But although they felt a kinship with most gospel principles, they struggled with tithing and eventually decided not to have the missionaries in their home any more. Shortly after that decision, Brother Muller found work in Sweden, so the couple left their homeland of Switzerland.
Brother Muller recounts the experience that brought the gospel back into their lives. “I was sitting on a train and noticed a young couple sitting next to me. They spoke English and so did I. We began to converse. I told them that I was coming to work permanently in Sweden and that I liked this country because it was a strong Protestant country. The young lady smiled and said that they were members of The Church of Jesus Christ of Latter-day Saints.
“One of the reasons I had left Switzerland was to escape that religion, and now Heavenly Father had placed it directly before me one more time—he had given me another chance.”
This time Brother Muller took the chance. He gave the young lady his address and the missionaries came. “The rest is one big, happy ending,” says Brother Muller. The couple was baptized in 1965 and a year later moved to South Africa. Their years of service had begun. In 1986, after many years of faithful service in local Church units, the Mullers were called to serve in a different way—on a mission. They worked for three years as temple missionaries at the Johannesburg South Africa Temple.
After finishing that mission, they were called to serve at the Frankfurt Germany Temple, where, repeatedly extending their mission, they served for two and a half years. When they finished that mission, they received another call, again as temple missionaries. This time they went to the Freiberg Germany Temple. As soon as the Mullers arrived, they set a goal to obtain more referrals from the approximately twenty-five thousand visitors who came to the temple every year. “We prayed together and asked the Lord for the elect to come here,” explained Sister Muller. “Because of the situation in the country, we couldn’t go to them. After we prayed and were patient, we started getting many more referrals.”
The Mullers treasure their experiences at the temple. One of their favorites involved a young man who walked into the visitors’ center looking for a copy of the Book of Mormon. “We told him that we usually send someone to explain the book, and he said that was fine,” Sister Muller said. “The missionaries came back and asked us what we had done. The entire family of six was waiting for them when they arrived to give the Book of Mormon to the young man. They were all baptized.”
There are hundreds of other such stories, and after being members of the Church for twenty-eight years, the Mullers say their service has just begun. Brother Muller says, “We want to dedicate our lives to the work of the Lord. We have loved these years as missionaries; it is not time to leave yet. We want to serve until we die.”—Ken Rogerson is a member of the Layton Twenty-third Ward, Layton Utah Stake.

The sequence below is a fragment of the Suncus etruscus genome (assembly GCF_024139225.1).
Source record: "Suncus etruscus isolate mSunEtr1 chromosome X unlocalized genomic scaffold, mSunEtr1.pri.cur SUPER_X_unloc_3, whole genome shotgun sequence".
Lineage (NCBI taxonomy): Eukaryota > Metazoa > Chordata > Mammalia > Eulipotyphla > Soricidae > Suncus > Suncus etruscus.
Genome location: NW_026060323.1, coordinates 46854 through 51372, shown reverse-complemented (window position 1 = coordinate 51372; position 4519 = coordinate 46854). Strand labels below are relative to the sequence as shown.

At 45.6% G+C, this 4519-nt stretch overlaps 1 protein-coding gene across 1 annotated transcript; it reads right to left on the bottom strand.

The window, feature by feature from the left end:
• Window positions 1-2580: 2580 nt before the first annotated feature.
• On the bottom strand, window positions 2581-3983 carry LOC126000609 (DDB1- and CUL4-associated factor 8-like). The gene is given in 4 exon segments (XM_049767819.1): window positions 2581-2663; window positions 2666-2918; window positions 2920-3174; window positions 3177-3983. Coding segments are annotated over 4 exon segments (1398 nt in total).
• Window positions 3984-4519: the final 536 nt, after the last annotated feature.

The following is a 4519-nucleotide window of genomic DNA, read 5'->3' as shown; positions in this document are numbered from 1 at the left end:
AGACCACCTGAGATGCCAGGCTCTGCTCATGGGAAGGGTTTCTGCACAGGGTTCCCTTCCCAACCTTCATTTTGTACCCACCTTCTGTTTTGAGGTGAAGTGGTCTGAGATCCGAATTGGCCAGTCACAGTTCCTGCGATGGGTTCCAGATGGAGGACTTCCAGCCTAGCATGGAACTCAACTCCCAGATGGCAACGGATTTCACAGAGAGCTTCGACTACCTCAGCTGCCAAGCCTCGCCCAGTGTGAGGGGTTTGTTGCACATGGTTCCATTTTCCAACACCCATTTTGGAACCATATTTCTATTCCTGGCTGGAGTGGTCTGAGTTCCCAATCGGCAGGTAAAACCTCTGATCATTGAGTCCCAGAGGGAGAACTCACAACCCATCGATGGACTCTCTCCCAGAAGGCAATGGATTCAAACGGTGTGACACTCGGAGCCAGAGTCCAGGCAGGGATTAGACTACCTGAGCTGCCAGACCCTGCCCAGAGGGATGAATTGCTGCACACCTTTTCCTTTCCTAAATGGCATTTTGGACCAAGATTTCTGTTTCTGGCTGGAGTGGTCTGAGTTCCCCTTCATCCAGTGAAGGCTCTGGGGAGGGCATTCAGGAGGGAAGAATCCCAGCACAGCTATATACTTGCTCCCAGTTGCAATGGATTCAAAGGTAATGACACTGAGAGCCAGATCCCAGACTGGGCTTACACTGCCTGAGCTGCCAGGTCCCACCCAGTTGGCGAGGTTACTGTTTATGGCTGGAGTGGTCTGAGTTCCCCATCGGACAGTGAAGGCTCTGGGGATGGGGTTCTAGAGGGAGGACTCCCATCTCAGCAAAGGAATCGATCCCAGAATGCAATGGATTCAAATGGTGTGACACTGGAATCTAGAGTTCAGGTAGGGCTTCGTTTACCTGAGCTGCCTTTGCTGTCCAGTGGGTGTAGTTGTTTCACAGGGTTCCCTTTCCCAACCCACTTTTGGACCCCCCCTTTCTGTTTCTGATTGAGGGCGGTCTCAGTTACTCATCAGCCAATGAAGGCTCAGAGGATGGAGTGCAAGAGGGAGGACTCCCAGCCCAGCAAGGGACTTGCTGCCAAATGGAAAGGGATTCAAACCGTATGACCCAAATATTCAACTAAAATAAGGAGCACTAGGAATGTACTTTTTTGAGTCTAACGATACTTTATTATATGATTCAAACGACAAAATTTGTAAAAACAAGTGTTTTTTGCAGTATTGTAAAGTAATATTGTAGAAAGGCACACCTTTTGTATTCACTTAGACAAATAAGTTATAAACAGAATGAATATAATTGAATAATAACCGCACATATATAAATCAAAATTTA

Bill and Irene Ferber had been planning on serving a mission since they joined the Church in 1962. They hoped to serve in Poland, the home country of Irene’s parents. In the spring of 1989, the couple submitted their missionary papers, requesting to be sent to Poland.
When they received their call, they were disappointed to discover that they had been called to the Illinois Chicago Mission. However, they dealt with their disappointment and arrived in the Chicago mission in July 1989. The Ferbers were soon thrilled to discover that a large section of Chicago is nicknamed “Little Warsaw” because of the heavy Polish population there—close to one million. Bill and Irene got involved in the Polish branch and loved teaching Polish investigators. After proselyting for about six months, the Ferbers were transferred to the mission office, where they began learning about the administrative side of running a mission.
On 30 April 1990 the Ferbers received another transfer—to the newly created Poland Warsaw Mission. It seems that the Lord had used Chicago as a training ground for the Ferbers.
When Elder and Sister Ferber arrived in Poland, there were fewer than one hundred Church members in the country. The Ferbers’ Chicago experience quickly proved invaluable.
The eastern European countries don’t use checks. They deal strictly in cash. Drawing upon his training as a ward financial clerk and what he’d learned about finances in the Chicago mission home, Elder Ferber devised a system of accounting that has since been adopted in all the eastern European missions. After setting up the mission’s finances, the Ferbers organized the motor pool, began keeping records, and devised a system for tracking home teaching and investigator teaching pools. They also started a sports program that helped branch members fellowship their friends. Volleyball and horseshoes became favorite pastimes for members and friends alike.
One of the Ferbers’ greatest experiences, however, was a spur-of-the-moment open house held on one of the most celebrated holidays in the Polish culture. For Poles, November 1 is similar to Memorial Day in the United States. Businesses are closed, and people flock to the cemeteries, where they spend the day sweeping and cleaning the graves of their ancestors and decorating the gravestones with flowers and candles.
The Ferbers watched with interest as hundreds of people, laden with brooms, flowers, and candles, walked to a cemetery near the mission home. Elder Ferber noticed that many of the people were parking in the lot next to the brand new chapel. After completing their duty and as they returned to their cars, many people stopped to peer at this new building. Elder Ferber, sometimes hesitant to speak Polish because of his lack of command of the language, wanted to communicate with these people. Grabbing some Joseph Smith pamphlets, he hurried to the meetinghouse, unlocked the doors, and turned to the small groups of onlookers. “Za pra sha my! (We welcome you!)” he called.
To his astonishment, the people slowly moved toward the building. He called to his wife, and the couple began conducting impromptu tours. By noon, eight more missionaries arrived to help out. Some three hundred copies of the Book of Mormon and more than six hundred Joseph Smith pamphlets (all they had on hand) were given out as approximately 650 people toured the meetinghouse. Numerous investigators and baptisms resulted from the first “open house” in Poland.
A year later, the Ferbers extended their missionary service for an additional month so they could participate in the second annual open house. Held the same day, this one was a little more organized. There were pictures displayed throughout the building illustrating the Atonement, the Apostasy and Restoration, and the Book of Mormon. Elder Ferber led the other missionaries in a chorus of “Za pra sha my! Za pra sha my!” More than 1,800 people were introduced to the gospel on that day, and although Elder Ferber never did feel a command of the language, what he couldn’t express in words he managed to convey in the love and enthusiasm he and his wife have for missionary work.—Russell G. Pendergrass is a counselor in the stake mission presidency, Huntsville Alabama Stake.